The market produces such a large amount of darkness/violence, and much of it is so appealingly written, and with such an aim of sucking you in to the next installment, that I don’t wonder that young people end up reading/consuming an awful lot of it.

    • Yes, point taken – the most well-adjusted among us can be drawn to darker stuff. However, if a kid is happy and healthy, I don’t think I’d worry too much if he/she went through a phase of reading a lot of disturbing fiction. That said, I’m not sure I’d be as relaxed about violent video games…so that gives me something to think about.

  4. I don’t worry (or not too much) that the dark stuff will make a happy kid unhappy or afraid; I do worry that there is an opportunity cost — all kinds of other stuff passed up in order to get to the most attention-getting themes. And I also worry that very challenging situations become the default themes. Teenaged girls, in particular, have a tendency to seek peer attention by presenting themselves as the center of dramatic situations. There can be a feedback loop that rewards them for amping up the drama in their own lives (which are often quite dramatic enough even withouth this assistance, as we know). It is a life skill to be able to find stimulation and reward in situations that are not outwardly dramatic. Maybe my years of experience with Middle School and younger high school-aged girls gives me this perspective, while you’re dealing with older teens who have come through that phase.

    On the video game issue — yes, absolutley, there is much more to worry about there. And, the violence video game habit persists later into adulthood than I ever imagined would happen.

  5. I think what people enjoy reading about in these stories is HOW the hero/heroine FEELS about whatever situation is presented in the book, and HOW the hero/heroine ends up dealing with the problems. Hopefully, in most of these books, something positive comes out of the ending in terms of the character’s personal growth.

    Lynne Diligent, Dilemmas of an Expat Tutor
    expattutor.wordpress.com

    • I agree, Lynne. As a child who felt alienated a lot of the time, I took great comfort in books that described emotional difficulties and characters who made bad choices, as it made me feel less alone; I suspect most readers are the same.

  6. The one thing about this article that I found outrageously offensive, so far has not been pointed out. In the suggestions of suitable readings on the side of the article, Ms. Gurdon has split her recommended books into “books for young men” and “books for young women”. Beyond that, every book that she has suggested for girls has a female protagonist. This type of thinking is horrendously old-fashioned and, quite frankly, rather ridiculous. There should be no difference in the books that young men and women are reading other than the differences presented because of personal taste and preference. However, it is made clear through her article that that is not something Ms. Gurdon believes teenagers should be allowed to have. This entire article is faintly ridiculous and the offensive recommendations make it even worse.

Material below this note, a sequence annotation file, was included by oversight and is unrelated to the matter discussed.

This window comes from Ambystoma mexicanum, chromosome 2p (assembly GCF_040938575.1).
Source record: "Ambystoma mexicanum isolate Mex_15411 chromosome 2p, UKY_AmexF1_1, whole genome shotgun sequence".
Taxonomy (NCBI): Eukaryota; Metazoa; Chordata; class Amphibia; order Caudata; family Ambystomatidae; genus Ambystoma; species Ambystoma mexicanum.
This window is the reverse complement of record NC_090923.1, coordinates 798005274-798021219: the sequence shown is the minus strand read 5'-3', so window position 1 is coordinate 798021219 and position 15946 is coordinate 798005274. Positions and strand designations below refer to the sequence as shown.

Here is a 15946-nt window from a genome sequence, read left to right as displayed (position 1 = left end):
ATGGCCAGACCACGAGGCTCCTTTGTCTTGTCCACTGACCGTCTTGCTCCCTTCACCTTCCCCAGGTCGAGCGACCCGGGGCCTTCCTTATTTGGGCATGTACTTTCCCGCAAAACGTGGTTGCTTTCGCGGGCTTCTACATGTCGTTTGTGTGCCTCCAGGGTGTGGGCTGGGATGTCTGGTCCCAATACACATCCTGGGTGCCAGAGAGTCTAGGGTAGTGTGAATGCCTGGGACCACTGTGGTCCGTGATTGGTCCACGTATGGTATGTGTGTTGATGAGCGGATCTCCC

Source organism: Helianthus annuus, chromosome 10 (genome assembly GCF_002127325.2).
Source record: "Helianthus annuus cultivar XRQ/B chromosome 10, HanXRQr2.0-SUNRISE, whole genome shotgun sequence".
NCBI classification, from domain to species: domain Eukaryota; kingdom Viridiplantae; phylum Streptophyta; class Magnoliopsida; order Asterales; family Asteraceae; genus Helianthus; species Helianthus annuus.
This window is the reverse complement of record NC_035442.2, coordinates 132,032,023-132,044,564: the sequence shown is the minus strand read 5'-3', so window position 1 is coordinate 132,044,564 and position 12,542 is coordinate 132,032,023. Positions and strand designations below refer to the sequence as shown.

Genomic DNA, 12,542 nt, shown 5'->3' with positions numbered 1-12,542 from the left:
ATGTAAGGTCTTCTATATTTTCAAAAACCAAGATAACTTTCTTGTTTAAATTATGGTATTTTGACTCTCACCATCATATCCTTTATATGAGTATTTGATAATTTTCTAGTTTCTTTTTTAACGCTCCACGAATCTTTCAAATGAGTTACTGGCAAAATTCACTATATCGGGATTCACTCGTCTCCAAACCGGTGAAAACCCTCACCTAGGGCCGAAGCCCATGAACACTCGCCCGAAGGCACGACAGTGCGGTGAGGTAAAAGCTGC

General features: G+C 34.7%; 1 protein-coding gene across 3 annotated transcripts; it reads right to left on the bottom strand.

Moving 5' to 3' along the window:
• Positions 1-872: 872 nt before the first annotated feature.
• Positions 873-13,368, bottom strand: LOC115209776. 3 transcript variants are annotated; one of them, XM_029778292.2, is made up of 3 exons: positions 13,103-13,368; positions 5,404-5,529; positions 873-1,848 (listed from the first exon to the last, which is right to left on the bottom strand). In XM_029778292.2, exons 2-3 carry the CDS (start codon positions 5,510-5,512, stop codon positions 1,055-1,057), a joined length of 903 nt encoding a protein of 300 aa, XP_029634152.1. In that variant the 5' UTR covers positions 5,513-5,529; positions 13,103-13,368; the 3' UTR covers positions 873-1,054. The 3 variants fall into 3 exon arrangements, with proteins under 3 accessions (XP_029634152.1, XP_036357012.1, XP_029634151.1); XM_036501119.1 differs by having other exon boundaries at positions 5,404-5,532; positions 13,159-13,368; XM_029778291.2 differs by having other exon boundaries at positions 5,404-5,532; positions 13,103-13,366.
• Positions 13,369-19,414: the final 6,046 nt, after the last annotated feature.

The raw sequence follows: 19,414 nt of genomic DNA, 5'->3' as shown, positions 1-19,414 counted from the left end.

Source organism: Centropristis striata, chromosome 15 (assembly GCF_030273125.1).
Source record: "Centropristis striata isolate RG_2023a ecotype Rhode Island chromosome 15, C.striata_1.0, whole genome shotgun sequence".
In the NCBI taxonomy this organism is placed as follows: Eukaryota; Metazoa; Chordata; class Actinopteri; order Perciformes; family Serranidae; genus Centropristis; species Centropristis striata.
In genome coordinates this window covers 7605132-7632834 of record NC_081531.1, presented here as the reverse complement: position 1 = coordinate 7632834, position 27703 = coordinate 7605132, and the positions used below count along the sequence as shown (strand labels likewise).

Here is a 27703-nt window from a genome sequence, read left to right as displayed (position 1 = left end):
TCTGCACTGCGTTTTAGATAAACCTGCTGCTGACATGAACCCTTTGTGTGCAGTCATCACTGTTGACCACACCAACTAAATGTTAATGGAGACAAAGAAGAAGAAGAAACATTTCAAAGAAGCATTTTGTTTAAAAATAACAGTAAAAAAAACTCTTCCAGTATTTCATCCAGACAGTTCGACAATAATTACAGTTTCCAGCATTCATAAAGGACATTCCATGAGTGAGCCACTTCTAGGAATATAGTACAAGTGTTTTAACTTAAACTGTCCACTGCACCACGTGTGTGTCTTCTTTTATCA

• My instinct is to be offended by that too, AM, but to be honest, when I put together my reading lists I find myself thinking quite specifically about books that might appeal to girls and, especially, boys. A lot has been written about how boys are often alienated from reading in primary school because the majority of primary teachers are women and they assign books that they like and that they liked as little girls. In some of my courses, students choose books from a list; I try to balance between male and female authors, protagonists etc. and I find there are definite trends in the boys’ and girls’ choices. So as a teacher, it’s a reality I have to be aware of if I want to reach all my students.

  7. Hi,
    Congrats on Freshly Pressed. I’ve been looking for other teachers. My masters degree specialized in YA lit– happy to supply some titles /authors for you. I wrote about William Sleator just recently. Not all my posts are about education, but it seems to creep into a lot of topics!

  8. Hello! I am so glad to find your blog. I also teach college courses, one in humanities and one in music. I am always trying to improve my teaching. I also have four children, all of whom I have schooled at home at one point or another. I love literature and I love the power it has to change lives. You will not get that with “feel good” literature where everything is wrapped up perfectly at the end. For sheltered young adults (like my kids), literature provides a way for them to develop empathy and understanding of experiences outside their reality. For kids who are struggling, I would imagine that reading about others’ problems and how they often rise above them would be empowering. My rule for literature is to avoid garbage. To me, garbage is stuff that is poorly written or that actually endorses immorality or that does not show consequences. You mention Twilight….great example. I don’t care for the messages of that either. But take Kite Runner, 1984, Night, Life of Pi….these books are examples of literature that tackle problems and at the same time make a real and lasting impact. I will be following your ideas…..thanks!

    • Damommachef: The condition that literature has to not only tackle problems but must also show consequences is an interesting one – I’ll have to keep that in mind as I put together my reading lists!

  9. I’m wondering, what are the top-10 or so books that you recommend for young adults, from your experience as a teacher?

    I’m 19 yrs/o and I love reading, mostly nonfiction. My reading list is almost 400 books long because I just dump anything in there that looks interesting. I usually find books via others’ reading lists: Tucker Max (who is actually a pretty smart guy), Ryan Holiday, Tim Ferriss, Anthony “Dream” Johnson, and any author or personal friend that recommends a book.

    From your experience, it would be interesting to see what you think is best for young adults. I’ve looked thru your archives briefly but didn’t see anything like this.

    Thanks for this blog. It is fascinating.

    my to-read list: http://www.goodreads.com/review/list/2127724?shelf=to-read